The US Dollar (USD) is opening the week a bit on the backfoot. Some selling pressure appeared in Asia on early Monday morning, ahead of a packed week with a lot of data points. The busy week in the macroeconomic calendar comes along with no speeches from US Federal Reserve (Fed) officials as they are in their blackout period ahead of the January 31 rate decision.
On the economic front, the main elements will come on Thursday and Friday, with the US Gross Domestic Product (GDP) numbers and the Personal Consumption Expenditures (PCE) Price Index, the Fed’s preferred inflation measure, respectively.. The European Central Bank (ECB) will also decide on monetary policy on Thursday. Until then, a very quiet start of the week is ahead on Monday, with no big economic data points scheduled.
The US Dollar Index (DXY) is facing substantial selling pressure. A daily chart shows a third consecutive day with lower highs and lower lows. This points to increasing selling pressure, while the DXY is failing to hold ground above the very important technical levels in the form of the 200-day Simple Moving Average (SMA) at 103.47 and the 55-day SMA at 103.28.
There are some economic data points that could still build a case for the DXY to get through those two moving averages again and run away. Look for 104.44 as the first resistance level on the upside, in the form of the 100-day SMA. If that gets scattered as well, nothing will hold the DXY from heading to either 105.88 or 107.20, the high of September.
A bull trap looks to be underway, where US Dollar bulls were caught buying into the Greenback when it broke above both the 55-day and the 200-day SMA in last week's trading. Price action could decline substantially and force US Dollar bulls to sell their positions at a loss. This would see the DXY first drop to 102.60, at the ascending trend line from September. Once below it, the downturn is open towards 102.00.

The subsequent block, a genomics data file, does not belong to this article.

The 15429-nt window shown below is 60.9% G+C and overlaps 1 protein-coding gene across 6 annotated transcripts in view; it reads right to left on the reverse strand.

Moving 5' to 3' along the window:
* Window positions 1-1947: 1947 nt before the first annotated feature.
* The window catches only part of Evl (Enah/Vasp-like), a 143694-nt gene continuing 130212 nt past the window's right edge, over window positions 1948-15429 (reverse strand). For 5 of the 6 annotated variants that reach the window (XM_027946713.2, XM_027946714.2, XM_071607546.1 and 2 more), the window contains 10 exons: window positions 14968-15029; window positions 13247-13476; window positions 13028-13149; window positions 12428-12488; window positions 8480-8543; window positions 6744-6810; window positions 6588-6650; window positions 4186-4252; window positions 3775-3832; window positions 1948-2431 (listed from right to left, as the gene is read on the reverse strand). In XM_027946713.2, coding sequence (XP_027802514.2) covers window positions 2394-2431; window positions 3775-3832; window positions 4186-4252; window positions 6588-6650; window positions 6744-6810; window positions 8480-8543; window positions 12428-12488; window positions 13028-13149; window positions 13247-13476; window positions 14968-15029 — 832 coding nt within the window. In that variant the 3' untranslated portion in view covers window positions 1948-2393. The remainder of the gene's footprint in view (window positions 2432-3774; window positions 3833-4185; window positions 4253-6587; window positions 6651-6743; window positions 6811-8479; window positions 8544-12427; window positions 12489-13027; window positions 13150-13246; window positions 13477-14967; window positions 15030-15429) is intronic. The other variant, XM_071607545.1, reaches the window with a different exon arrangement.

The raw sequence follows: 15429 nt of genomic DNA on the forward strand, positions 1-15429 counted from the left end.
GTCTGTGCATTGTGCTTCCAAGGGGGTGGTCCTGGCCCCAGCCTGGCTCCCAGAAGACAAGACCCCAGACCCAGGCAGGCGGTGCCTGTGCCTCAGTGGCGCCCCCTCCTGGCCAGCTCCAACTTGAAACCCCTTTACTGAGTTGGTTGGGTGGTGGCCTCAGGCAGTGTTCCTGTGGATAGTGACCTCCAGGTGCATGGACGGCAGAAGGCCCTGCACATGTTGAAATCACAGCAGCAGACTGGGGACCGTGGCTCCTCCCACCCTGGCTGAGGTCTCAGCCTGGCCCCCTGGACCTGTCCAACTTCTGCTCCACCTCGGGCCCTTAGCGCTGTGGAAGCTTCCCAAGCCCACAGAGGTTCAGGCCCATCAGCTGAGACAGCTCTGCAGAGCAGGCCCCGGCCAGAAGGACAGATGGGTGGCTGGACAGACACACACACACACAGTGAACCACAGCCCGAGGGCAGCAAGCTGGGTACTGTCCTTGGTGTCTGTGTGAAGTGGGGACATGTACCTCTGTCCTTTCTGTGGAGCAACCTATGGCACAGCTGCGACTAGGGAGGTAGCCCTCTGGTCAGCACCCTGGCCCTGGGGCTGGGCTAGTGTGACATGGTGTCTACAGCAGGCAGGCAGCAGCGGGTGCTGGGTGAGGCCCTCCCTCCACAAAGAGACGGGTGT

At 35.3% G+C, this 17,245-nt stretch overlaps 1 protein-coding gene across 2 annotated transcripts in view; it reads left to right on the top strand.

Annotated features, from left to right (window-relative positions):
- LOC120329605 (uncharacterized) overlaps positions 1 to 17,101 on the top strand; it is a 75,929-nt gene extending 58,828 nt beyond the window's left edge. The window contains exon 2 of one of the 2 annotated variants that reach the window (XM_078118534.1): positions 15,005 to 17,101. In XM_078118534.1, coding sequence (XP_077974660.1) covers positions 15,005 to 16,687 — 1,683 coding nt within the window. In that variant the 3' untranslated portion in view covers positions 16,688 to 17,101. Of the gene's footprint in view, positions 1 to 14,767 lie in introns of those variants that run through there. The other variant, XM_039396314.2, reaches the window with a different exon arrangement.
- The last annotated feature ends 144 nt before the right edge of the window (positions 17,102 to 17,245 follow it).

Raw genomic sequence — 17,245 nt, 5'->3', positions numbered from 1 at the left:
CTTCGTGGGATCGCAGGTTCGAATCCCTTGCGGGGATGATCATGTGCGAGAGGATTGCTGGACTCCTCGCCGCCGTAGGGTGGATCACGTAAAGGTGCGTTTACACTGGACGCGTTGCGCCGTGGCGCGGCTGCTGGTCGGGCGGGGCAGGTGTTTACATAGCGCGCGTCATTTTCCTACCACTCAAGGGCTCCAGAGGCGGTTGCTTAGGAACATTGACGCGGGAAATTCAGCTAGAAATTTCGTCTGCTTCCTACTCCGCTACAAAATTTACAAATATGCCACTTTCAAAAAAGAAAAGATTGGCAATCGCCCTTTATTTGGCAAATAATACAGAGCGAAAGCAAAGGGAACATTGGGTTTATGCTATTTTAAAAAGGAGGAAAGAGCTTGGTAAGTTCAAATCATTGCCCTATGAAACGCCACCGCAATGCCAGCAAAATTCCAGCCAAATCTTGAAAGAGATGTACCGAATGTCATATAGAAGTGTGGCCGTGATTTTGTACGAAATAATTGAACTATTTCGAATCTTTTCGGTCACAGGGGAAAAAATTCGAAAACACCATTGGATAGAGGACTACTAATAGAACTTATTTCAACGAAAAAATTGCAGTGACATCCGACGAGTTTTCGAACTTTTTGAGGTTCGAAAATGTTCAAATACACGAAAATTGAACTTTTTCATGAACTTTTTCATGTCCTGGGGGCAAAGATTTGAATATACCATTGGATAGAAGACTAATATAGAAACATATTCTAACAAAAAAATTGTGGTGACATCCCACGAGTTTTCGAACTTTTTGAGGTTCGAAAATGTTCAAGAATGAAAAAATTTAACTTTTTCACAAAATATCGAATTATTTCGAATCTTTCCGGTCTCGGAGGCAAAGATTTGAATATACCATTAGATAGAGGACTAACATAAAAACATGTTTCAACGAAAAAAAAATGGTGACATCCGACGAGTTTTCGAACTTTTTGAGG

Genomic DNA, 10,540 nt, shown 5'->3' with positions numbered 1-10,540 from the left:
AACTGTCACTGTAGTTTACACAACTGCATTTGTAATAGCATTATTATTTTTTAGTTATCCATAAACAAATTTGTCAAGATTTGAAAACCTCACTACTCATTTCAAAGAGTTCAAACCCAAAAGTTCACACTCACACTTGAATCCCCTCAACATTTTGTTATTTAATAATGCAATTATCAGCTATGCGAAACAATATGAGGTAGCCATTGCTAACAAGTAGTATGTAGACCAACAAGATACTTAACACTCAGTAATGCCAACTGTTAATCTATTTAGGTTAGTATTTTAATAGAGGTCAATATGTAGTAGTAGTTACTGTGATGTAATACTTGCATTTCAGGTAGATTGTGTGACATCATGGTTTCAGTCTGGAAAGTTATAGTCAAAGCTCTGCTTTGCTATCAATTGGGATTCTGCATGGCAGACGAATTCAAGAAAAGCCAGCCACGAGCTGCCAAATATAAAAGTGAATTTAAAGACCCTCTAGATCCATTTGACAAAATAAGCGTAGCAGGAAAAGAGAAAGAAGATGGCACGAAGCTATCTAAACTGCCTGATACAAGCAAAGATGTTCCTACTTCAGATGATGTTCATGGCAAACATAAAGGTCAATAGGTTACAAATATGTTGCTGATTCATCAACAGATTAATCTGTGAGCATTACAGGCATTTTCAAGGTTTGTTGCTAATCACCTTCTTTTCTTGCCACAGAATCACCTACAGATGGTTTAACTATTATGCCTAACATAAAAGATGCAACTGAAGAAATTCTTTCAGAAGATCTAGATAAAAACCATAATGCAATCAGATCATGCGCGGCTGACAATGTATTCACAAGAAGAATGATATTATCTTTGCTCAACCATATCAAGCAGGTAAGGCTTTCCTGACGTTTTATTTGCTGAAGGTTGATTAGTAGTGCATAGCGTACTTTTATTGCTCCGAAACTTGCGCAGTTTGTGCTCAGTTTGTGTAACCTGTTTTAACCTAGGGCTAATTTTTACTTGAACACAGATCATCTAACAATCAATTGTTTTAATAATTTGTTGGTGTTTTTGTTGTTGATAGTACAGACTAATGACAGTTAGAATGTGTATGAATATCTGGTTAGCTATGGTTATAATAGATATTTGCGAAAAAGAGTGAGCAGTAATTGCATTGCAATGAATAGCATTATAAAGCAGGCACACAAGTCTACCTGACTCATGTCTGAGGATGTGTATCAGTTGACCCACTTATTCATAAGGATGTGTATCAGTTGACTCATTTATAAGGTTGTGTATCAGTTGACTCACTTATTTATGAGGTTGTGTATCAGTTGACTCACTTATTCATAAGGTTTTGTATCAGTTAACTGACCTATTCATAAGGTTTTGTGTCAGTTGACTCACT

The US Dollar (USD) is the official currency of the United States of America, and the ‘de facto’ currency of a significant number of other countries where it is found in circulation alongside local notes. It is the most heavily traded currency in the world, accounting for over 88% of all global foreign exchange turnover, or an average of $6.6 trillion in transactions per day, according to data from 2022.
Following the second world war, the USD took over from the British Pound as the world’s reserve currency. For most of its history, the US Dollar was backed by Gold, until the Bretton Woods Agreement in 1971 when the Gold Standard went away.
The most important single factor impacting on the value of the US Dollar is monetary policy, which is shaped by the Federal Reserve (Fed). The Fed has two mandates: to achieve price stability (control inflation) and foster full employment. Its primary tool to achieve these two goals is by adjusting interest rates.
When prices are rising too quickly and inflation is above the Fed’s 2% target, the Fed will raise rates, which helps the USD value. When inflation falls below 2% or the Unemployment Rate is too high, the Fed may lower interest rates, which weighs on the Greenback.
In extreme situations, the Federal Reserve can also print more Dollars and enact quantitative easing (QE). QE is the process by which the Fed substantially increases the flow of credit in a stuck financial system.
It is a non-standard policy measure used when credit has dried up because banks will not lend to each other (out of the fear of counterparty default). It is a last resort when simply lowering interest rates is unlikely to achieve the necessary result. It was the Fed’s weapon of choice to combat the credit crunch that occurred during the Great Financial Crisis in 2008. It involves the Fed printing more Dollars and using them to buy US government bonds predominantly from financial institutions. QE usually leads to a weaker US Dollar.
Quantitative tightening (QT) is the reverse process whereby the Federal Reserve stops buying bonds from financial institutions and does not reinvest the principal from the bonds it holds maturing in new purchases. It is usually positive for the US Dollar.